Cine Poetics screenings + “Sanctuary & Apocalypse” Summer Writing Program / Naropa Institute

Cine Poetics screenings and “Sanctuary & Apocalypse” Summer Writing Program
Naropa Institute
Curated by Anne Waldman and Diana Lizette Rodriguez
June 21, 2022

Cine Poetics: “He Ain’t Ever Coming Back That Blonde Hair Jesus”

Naropa Performing Arts Center
June 21, 2022

Akilah Oliver Three Readings – Ed Bowes
Fantasma – Emma Gomis
Poets Temple – No Land
Task of the Translator – Lynne Sachs
Skid Bid – Natalia Gaia
Acción Fértil – Lucía Hinojosa
Ancient Rain – Lumia
La Tierra Era de Nadie – Sofía Peypoch
She Got Love – Carolina Ebeid
Emerging – Mary Shoen
Carrier Waves – Diana Lizette
Maria – Jose Antonio Hinojosa

Curated by Anne Waldman and Diana Lizette Rodriguez

Summer Writing Program: “Sanctuary & Apocalypse”

At its root apocalypse means “out from the hidden,” thus one enduring English translation of αποκάλυψη has been “revelation.” And because it has also named a genre of prophetic writings, catastrophe and disaster have always shadowed the word, and obscured the real of history with an ideology that holds the catastrophe of this or that war is exceptional, that the emergence of the novel corona virus pandemic was an unforeseeable event, rather than an inevitability of the ceaseless engine of capitalism pressing against every limit of global ecology. As Benjamin writes in the eighth thesis on history: “The tradition of the oppressed teaches us that the ‘state of emergency’ in which we live is not the exception but the rule.” So our apocalypse is in part a refusal, a refusal to be amazed, and stupefied, to be mystified while the forces of reaction extract, exploit, and profit.

Sanctuary might in fact start within the many acts of refusal needed to become a living community, society, or congregation, And sanctuary is surely within the radical forms of interdependence that animates our best dreams for collective being, and the truest understandings of global ecology––and you see it in the eye-beam branching entanglement of tree––oracle––bat––squirrel––owl––fawn––sky––sea within Kiki Smith’s “Congregation,” which is the image we’ve chosen as the signal icon for our collective undertaking. What follows, what are the ramifications––etymologically to form branches––from seeing sanctuary in these lights; what are the other aspects dimensions, and directions of sanctuary that need to be brought out from the hidden in order to truly imagine and materialize credible forms of rest, refuge, and safety in this world; how can we live up to the sense of artistic vocation that Etel Adnan indicates when she writes: “We are all the contemplatives of an on-going apocalypse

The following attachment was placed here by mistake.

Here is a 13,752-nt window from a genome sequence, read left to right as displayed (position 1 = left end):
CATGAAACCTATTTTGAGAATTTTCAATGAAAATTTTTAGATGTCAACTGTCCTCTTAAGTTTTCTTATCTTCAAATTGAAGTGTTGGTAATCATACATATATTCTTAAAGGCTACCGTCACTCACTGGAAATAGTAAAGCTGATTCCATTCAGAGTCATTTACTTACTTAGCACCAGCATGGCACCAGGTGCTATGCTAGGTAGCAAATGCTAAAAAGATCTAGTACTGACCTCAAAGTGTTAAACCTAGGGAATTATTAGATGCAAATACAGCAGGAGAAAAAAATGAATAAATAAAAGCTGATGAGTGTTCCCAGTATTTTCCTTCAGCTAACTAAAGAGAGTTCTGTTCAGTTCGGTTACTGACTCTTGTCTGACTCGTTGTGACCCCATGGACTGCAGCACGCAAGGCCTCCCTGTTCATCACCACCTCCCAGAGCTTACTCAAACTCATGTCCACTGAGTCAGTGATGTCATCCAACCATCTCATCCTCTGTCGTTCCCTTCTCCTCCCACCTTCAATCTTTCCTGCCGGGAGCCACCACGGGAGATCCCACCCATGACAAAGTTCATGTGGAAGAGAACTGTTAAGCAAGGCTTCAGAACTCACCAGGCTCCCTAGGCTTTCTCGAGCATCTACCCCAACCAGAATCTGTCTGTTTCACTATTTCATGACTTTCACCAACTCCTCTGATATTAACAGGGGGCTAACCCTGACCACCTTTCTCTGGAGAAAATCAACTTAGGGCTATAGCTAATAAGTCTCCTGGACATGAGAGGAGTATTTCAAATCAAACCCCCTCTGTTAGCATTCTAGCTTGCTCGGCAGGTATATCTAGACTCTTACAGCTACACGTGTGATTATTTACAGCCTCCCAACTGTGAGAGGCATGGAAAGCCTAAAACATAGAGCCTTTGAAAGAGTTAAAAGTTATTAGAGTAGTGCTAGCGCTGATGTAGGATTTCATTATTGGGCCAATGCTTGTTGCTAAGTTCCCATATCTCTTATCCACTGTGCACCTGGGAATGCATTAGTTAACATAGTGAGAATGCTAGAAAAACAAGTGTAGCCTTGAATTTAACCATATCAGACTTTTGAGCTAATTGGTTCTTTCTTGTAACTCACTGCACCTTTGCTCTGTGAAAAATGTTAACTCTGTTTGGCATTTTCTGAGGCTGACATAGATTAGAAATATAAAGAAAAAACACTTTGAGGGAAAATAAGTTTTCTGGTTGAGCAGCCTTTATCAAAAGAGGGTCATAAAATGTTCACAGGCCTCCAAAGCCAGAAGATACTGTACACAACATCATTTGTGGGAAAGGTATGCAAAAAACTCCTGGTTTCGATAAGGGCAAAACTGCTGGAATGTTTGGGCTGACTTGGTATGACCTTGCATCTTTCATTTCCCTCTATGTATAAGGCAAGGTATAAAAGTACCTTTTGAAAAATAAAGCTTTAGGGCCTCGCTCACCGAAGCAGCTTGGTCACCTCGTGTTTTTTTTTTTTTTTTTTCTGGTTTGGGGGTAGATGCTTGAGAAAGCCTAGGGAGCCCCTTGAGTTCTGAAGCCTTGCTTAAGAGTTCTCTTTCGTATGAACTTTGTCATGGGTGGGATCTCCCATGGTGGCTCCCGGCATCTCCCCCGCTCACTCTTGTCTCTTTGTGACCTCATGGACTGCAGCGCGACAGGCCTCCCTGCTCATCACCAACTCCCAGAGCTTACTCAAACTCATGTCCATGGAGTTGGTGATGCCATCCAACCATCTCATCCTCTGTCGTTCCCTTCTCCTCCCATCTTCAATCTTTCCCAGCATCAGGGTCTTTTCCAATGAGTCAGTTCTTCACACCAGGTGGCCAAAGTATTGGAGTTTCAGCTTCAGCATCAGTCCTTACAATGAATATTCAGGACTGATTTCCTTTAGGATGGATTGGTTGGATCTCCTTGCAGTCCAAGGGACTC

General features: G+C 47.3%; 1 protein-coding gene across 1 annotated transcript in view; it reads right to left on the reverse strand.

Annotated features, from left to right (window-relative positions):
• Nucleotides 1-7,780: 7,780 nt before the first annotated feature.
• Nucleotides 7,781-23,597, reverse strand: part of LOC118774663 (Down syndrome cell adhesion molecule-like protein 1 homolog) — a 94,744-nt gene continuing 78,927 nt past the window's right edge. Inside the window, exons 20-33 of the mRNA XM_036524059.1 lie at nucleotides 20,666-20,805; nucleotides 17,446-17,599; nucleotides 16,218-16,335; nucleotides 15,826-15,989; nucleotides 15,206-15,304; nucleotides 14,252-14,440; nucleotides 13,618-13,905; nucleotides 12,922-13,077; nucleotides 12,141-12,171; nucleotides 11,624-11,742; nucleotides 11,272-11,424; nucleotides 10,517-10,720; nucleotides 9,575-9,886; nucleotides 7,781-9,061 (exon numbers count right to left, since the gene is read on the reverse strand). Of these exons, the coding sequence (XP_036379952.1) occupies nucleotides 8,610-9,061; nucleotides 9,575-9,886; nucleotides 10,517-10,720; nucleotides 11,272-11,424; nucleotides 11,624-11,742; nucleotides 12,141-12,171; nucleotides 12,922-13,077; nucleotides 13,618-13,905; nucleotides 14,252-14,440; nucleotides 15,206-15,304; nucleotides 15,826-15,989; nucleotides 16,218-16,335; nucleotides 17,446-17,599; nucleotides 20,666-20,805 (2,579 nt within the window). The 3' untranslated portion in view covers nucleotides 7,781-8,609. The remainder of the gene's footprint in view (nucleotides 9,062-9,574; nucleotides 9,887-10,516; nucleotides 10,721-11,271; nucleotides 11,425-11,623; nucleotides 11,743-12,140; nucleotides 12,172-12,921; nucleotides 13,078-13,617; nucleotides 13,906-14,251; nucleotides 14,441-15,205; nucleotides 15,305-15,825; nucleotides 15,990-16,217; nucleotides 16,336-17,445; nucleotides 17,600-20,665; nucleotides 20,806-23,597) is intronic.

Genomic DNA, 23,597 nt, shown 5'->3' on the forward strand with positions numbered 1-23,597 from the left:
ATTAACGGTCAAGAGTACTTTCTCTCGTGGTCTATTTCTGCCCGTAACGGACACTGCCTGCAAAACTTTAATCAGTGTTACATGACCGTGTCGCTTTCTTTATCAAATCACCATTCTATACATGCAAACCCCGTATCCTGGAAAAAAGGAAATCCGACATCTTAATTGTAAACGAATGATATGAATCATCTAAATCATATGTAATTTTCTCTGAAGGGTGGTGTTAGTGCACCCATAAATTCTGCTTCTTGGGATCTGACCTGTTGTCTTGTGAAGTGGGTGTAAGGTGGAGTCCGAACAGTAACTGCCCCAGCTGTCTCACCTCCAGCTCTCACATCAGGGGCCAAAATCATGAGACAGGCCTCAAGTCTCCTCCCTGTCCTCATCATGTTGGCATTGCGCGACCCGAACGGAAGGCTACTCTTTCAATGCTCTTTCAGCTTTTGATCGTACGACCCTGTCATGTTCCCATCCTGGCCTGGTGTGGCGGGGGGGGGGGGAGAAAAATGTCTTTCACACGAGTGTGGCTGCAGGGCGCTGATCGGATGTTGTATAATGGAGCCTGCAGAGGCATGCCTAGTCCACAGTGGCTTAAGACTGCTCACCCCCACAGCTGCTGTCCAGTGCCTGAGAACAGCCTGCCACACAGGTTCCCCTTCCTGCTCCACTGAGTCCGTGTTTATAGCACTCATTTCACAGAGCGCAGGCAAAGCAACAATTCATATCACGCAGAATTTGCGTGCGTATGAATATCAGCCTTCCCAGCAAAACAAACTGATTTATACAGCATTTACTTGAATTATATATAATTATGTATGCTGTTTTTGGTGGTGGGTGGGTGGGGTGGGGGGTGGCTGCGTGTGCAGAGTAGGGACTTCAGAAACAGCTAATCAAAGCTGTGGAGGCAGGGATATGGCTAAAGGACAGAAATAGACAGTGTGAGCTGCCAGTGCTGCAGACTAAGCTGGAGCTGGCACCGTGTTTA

As start to these questions we invoke the necessary and alchemical possibilities of coming together in community–––all the more crucial after years of isolation and separation enforced by the pandemic; and we invite writers, and students, and thinkers, and performers to continue the lines of critical voicing, creative work, and spiritual sensibility that have defined the Summer Writing Program since 1974.

The text to inspire this year’s discussion and prompts is We Want It All: An Anthology of Radical Trans Poetics (Nightboat).

Boulder Book Store, the bookseller for SWP, will have these available at the book fairs during SWP (Each Tuesday at noon, and Fridays after Collqiuium), or for pick up at their location.

About Naropa

Located in Boulder, Colorado, Naropa University is a private, nonprofit, liberal arts university offering undergraduate and graduate degree programs in the arts, education, environmental studies, peace studies, psychology, and religious studies.

Buddhist-inspired and nonsectarian, Naropa University is rooted in contemplative education, a teaching and learning approach that integrates Eastern wisdom studies and the arts with traditional Western scholarship. Naropa was the birthplace of the modern mindfulness movement.